The website, which went online for a “soft launch” last week, includes a detailed look at Black history in Champaign County. Users can click on locations on a map to find more information, or scroll through each decade on a timeline to read about important figures. At various sites, a marker will include a QR code that will take the viewer to the website.

Soon, Suggs Mason hopes to begin rolling out lessons that teachers can use in schools to tie local Black history to broader lessons.

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Earlier this month, the first physical manifestation of the trail came to fruition when the Champaign Park District unveiled a bus, which was donated by the Champaign-Urbana Mass Transit District, with a mural by artist Keenan Dailey that commemorates local African American history.

Now, Rivers and Suggs Mason hope, all students in Champaign County will learn about the significant roles African Americans played in local history.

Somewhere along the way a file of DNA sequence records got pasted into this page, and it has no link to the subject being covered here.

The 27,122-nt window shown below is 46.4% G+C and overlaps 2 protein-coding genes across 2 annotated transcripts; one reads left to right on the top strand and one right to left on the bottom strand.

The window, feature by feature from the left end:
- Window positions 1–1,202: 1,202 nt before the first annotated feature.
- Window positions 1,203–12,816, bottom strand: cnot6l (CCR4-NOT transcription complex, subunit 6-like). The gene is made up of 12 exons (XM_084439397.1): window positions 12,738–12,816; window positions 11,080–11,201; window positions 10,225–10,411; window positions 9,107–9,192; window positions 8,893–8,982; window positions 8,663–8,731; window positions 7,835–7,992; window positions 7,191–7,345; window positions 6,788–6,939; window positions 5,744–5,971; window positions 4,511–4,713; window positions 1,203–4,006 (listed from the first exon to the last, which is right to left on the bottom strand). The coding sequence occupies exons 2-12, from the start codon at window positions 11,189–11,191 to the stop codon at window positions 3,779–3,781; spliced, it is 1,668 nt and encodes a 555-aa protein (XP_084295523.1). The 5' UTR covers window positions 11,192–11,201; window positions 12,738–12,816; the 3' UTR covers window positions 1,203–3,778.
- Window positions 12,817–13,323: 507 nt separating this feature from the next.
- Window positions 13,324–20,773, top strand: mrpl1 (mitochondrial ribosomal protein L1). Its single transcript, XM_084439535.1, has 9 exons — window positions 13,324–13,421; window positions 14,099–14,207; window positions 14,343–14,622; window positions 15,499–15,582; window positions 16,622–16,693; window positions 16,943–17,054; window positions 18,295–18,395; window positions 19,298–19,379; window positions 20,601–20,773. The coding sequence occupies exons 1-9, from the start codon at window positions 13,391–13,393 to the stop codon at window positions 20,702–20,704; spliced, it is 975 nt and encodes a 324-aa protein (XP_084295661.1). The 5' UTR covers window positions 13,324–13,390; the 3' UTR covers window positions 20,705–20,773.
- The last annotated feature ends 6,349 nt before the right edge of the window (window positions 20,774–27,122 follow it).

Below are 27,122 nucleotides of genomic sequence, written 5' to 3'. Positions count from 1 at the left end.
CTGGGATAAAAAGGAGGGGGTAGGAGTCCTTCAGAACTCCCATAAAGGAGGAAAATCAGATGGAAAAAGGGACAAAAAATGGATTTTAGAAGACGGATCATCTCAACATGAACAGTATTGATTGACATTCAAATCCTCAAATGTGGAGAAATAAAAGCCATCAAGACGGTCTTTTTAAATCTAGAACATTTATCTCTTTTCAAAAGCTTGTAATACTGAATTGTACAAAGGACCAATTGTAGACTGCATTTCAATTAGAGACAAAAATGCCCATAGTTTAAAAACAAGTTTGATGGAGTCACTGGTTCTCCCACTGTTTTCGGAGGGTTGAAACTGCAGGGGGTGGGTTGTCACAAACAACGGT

“When your history is fragmented, whether it is within not knowing your own personal history or your family history, or not knowing the history of your community, it causes problems,” Rivers said. “Because there’s always the assumption when it’s fragmented that there’s certain history that didn’t exist. Or groups of people that did not contribute to that history, so they’re not as valued overall by the community as a whole and the way it views itself.

“And that causes problems, and if that’s not corrected, those problems continue to fester. And nothing is really solved. You just keep seeing that repeated and repeated over and over again.”

As their idea comes to fruition, Suggs Mason, Rivers and the dozens of others working on the trail are making sure that kids can look upon their community and see themselves making an impact.

“What I’m hoping is that ... all students, particularly African American students, know that this is their community,” Suggs Mason said. “There are men and women of African descent who helped build it. Their story is rarely told, but they did.”